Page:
Security experts are unanimous in saying that the most troubling thing about the VeriSign breach, or breaches, in which hackers gained access to privileged systems and information, is the way the company handled it -- poorly. VeriSign never announced the attacks. The incidents did not become public until 2011, through a new SEC-mandated filing. "How many times were they breached?" asks eIQnetworks' John Linkous. "What attack vectors were used? The short answer is: we don't know. And the response to that is simply: we should." "Nearly everyone will be hacked eventually," says Jon Callas, CTO for Entrust, in a post earlier this month on Help Net Security. "The measure of a company is how they respond." VeriSign said no critical systems such as the DNS servers or the certificate servers were compromised, but did say that, "access was gained to information on a small portion of our computers and servers." It has yet to report what the information stolen was and what impact it could have on the company or its customers. Linkous says the company's "failure to disclose until legally required to do so is going to haunt VeriSign for some time."
Hackers broke into CardSystems' database using an SQL Trojan attack, which inserted code into the database via the browser page every four days, placing data into a zip file and sending it back through an FTP. Since the company never encrypted users' personal information, hackers gained access to names, accounts numbers, and verification codes to more than 40 million card holders. Visa spokeswoman Rosetta Jones told Wired News at the time that CSS received an audit certification in June 2004 that it was compliant with data storage standards, but an assessment after the breach showed it was not compliant. "Had they been following the rules and requirements, they would not have been compromised," Jones said. The company was acquired by Pay-by-touch at the end of 2005.
In January 2007, Business 2.0 Magazine ranked the release of the search data in among the "101 Dumbest Moments in Business." Michael Arrington, a lawyer and founder of the blog site TechCrunch, posted a comment on his blog saying, "The utter stupidity of this is staggering." AOL Research, headed by Dr. Abdur Chowdhury, released a compressed text file on one of its websites containing 20 million search keywords for more than 650,000 users over a three-month period. While it was intended for research purposes, it was mistakenly posted publicly. AOL pulled the file from public access by the next day, but not before it had been mirrored and distributed on the Internet. AOL itself did not identify users, but personally identifiable information was present in many of the queries, and as AOL attributed the queries to particular user accounts, identified numerically, an individual could be identified and matched to their account and search history by such information. The breach led to the resignation of AOL's CTO, Maureen Govern, on Aug. 21, 2006.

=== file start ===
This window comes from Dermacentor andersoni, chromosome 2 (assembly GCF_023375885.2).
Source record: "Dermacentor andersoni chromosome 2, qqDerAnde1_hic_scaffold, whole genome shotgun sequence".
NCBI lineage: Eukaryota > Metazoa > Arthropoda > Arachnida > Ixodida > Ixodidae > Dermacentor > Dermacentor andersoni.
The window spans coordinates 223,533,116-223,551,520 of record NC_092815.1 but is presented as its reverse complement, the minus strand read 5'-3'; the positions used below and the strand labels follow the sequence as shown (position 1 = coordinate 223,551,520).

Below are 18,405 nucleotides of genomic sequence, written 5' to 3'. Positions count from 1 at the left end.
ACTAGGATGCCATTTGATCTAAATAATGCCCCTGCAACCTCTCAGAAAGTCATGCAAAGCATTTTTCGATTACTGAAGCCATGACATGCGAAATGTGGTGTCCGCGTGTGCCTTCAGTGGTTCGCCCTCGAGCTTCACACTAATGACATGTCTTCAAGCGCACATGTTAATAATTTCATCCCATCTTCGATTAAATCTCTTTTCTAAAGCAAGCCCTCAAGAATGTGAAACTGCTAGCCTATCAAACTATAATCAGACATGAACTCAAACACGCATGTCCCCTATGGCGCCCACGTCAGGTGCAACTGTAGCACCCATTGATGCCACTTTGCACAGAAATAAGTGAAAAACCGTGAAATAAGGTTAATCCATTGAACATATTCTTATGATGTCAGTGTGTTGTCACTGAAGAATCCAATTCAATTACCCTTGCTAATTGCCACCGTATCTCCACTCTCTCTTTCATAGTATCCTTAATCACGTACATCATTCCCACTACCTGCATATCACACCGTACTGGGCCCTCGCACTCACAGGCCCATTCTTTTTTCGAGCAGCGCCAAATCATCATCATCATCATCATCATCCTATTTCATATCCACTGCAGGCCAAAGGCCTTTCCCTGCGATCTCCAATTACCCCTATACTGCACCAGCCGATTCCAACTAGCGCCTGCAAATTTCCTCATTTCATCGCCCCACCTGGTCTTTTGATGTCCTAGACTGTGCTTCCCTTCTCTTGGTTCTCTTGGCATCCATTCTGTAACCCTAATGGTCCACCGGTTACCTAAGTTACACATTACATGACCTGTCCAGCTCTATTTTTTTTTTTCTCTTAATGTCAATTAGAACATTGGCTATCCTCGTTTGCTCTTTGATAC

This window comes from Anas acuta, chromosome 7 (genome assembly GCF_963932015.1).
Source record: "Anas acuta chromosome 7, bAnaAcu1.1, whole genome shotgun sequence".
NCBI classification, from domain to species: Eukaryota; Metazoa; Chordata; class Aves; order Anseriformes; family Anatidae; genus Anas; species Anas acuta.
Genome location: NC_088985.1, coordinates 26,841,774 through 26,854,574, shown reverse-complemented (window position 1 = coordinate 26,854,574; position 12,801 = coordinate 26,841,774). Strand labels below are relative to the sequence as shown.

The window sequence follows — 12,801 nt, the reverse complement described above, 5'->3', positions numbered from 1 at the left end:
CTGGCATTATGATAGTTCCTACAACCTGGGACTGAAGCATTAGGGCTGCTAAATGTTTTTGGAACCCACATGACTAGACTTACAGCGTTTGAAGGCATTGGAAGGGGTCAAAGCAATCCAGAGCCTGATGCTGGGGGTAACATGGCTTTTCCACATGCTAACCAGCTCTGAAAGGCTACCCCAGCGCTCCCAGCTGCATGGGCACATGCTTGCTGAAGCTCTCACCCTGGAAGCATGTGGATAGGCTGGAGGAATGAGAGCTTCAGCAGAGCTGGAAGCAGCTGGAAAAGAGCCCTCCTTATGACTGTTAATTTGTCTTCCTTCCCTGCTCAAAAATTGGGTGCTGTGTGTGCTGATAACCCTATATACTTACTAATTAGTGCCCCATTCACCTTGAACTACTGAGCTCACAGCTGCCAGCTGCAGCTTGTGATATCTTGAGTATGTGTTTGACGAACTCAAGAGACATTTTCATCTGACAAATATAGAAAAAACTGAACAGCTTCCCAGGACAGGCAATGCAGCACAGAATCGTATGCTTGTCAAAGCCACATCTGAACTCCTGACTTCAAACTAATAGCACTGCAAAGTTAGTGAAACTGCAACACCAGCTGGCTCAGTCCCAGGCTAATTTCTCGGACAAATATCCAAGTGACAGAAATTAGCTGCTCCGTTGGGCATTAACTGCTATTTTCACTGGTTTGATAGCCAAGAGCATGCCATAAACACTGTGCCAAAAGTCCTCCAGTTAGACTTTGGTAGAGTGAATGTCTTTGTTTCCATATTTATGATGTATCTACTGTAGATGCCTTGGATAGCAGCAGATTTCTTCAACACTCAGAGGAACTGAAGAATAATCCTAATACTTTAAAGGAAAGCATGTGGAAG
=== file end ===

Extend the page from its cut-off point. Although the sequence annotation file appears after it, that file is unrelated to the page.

Hackers broke into the U.S. online recruitment site's password-protected resume library using credentials that Monster Worldwide Inc. said were stolen from its clients. Reuters reported that the attack was launched using two servers at a Web-hosting company in Ukraine and a group of personal computers that the hackers controlled after infecting them with a malicious software program. The company said the information stolen was limited to names, addresses, phone numbers and e-mail addresses, and no other details, including bank account numbers, were uploaded. But one problem was that Monster learned of the breach on Aug. 17, but didn't go public with it for five days. Another, reported by Symantec, was that the hackers sent out scam e-mails seeking personal financial data, including bank account numbers. They also asked users to click on links that could infect their PCs with malicious software. Once that information was stolen, hackers e-mailed the victims claiming to have infected their computers with a virus and threatening to delete files unless the victims met payment demands.
Network World reported that the theft was discovered in May 2007, and that a database administrator named William Sullivan, said to own a company called S&S Computer Services in Largo, Fla., had been fired. But the theft was not disclosed until July. Sullivan allegedly sold the data for an undisclosed amount to a data broker, who in turn sold it to various marketing firms. A class action lawsuit was filed against FIS and one of its subsidiaries, charging the companies with negligence in connection with the data breach. Sullivan agreed to plead guilty to federal fraud charges and was sentenced to four years and nine months in prison and ordered to pay a $3.2 million fine. On July 7, 2008, a class-action settlement entitled each person whose financial information was stolen to up to $20,000 for unreimbursed identity theft losses.